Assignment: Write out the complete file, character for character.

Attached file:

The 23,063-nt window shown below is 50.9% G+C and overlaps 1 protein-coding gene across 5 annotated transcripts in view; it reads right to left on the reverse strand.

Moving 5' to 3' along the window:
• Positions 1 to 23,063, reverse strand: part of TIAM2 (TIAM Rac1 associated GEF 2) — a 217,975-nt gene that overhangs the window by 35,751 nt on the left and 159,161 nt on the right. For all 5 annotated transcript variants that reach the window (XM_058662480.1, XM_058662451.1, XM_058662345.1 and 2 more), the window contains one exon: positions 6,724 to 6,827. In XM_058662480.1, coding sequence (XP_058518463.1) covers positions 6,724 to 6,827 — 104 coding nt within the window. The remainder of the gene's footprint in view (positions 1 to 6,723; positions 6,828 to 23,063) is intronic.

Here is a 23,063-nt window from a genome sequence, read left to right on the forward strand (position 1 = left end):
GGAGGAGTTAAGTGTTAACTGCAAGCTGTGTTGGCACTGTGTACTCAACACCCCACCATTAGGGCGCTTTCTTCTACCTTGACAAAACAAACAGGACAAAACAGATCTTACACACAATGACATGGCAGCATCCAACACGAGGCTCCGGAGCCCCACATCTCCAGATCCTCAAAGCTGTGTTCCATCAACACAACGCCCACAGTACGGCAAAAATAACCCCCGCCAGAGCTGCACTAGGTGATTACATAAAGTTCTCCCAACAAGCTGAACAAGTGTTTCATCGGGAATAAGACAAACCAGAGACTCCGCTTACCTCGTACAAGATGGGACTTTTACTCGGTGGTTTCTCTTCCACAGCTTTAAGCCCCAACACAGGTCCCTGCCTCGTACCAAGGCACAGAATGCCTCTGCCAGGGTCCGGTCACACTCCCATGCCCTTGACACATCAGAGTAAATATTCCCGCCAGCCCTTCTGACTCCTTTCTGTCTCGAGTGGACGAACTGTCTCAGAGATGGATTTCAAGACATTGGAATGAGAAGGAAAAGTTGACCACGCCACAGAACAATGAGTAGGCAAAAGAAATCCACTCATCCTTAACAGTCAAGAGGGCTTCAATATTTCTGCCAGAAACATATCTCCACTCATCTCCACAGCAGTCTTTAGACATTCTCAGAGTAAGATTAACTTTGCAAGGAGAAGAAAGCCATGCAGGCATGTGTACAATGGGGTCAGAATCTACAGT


The 23,063-nt window shown below is 50.9% G+C and overlaps 1 protein-coding gene across 5 annotated transcripts in view; it reads right to left on the reverse strand.

Moving 5' to 3' along the window:
• Positions 1 to 23,063, reverse strand: part of TIAM2 (TIAM Rac1 associated GEF 2) — a 217,975-nt gene that overhangs the window by 35,751 nt on the left and 159,161 nt on the right. For all 5 annotated transcript variants that reach the window (XM_058662480.1, XM_058662451.1, XM_058662345.1 and 2 more), the window contains one exon: positions 6,724 to 6,827. In XM_058662480.1, coding sequence (XP_058518463.1) covers positions 6,724 to 6,827 — 104 coding nt within the window. The remainder of the gene's footprint in view (positions 1 to 6,723; positions 6,828 to 23,063) is intronic.

Here is a 23,063-nt window from a genome sequence, read left to right on the forward strand (position 1 = left end):
GGAGGAGTTAAGTGTTAACTGCAAGCTGTGTTGGCACTGTGTACTCAACACCCCACCATTAGGGCGCTTTCTTCTACCTTGACAAAACAAACAGGACAAAACAGATCTTACACACAATGACATGGCAGCATCCAACACGAGGCTCCGGAGCCCCACATCTCCAGATCCTCAAAGCTGTGTTCCATCAACACAACGCCCACAGTACGGCAAAAATAACCCCCGCCAGAGCTGCACTAGGTGATTACATAAAGTTCTCCCAACAAGCTGAACAAGTGTTTCATCGGGAATAAGACAAACCAGAGACTCCGCTTACCTCGTACAAGATGGGACTTTTACTCGGTGGTTTCTCTTCCACAGCTTTAAGCCCCAACACAGGTCCCTGCCTCGTACCAAGGCACAGAATGCCTCTGCCAGGGTCCGGTCACACTCCCATGCCCTTGACACATCAGAGTAAATATTCCCGCCAGCCCTTCTGACTCCTTTCTGTCTCGAGTGGACGAACTGTCTCAGAGATGGATTTCAAGACATTGGAATGAGAAGGAAAAGTTGACCACGCCACAGAACAATGAGTAGGCAAAAGAAATCCACTCATCCTTAACAGTCAAGAGGGCTTCAATATTTCTGCCAGAAACATATCTCCACTCATCTCCACAGCAGTCTTTAGACATTCTCAGAGTAAGATTAACTTTGCAAGGAGAAGAAAGCCATGCAGGCATGTGTACAATGGGGTCAGAATCTACAGT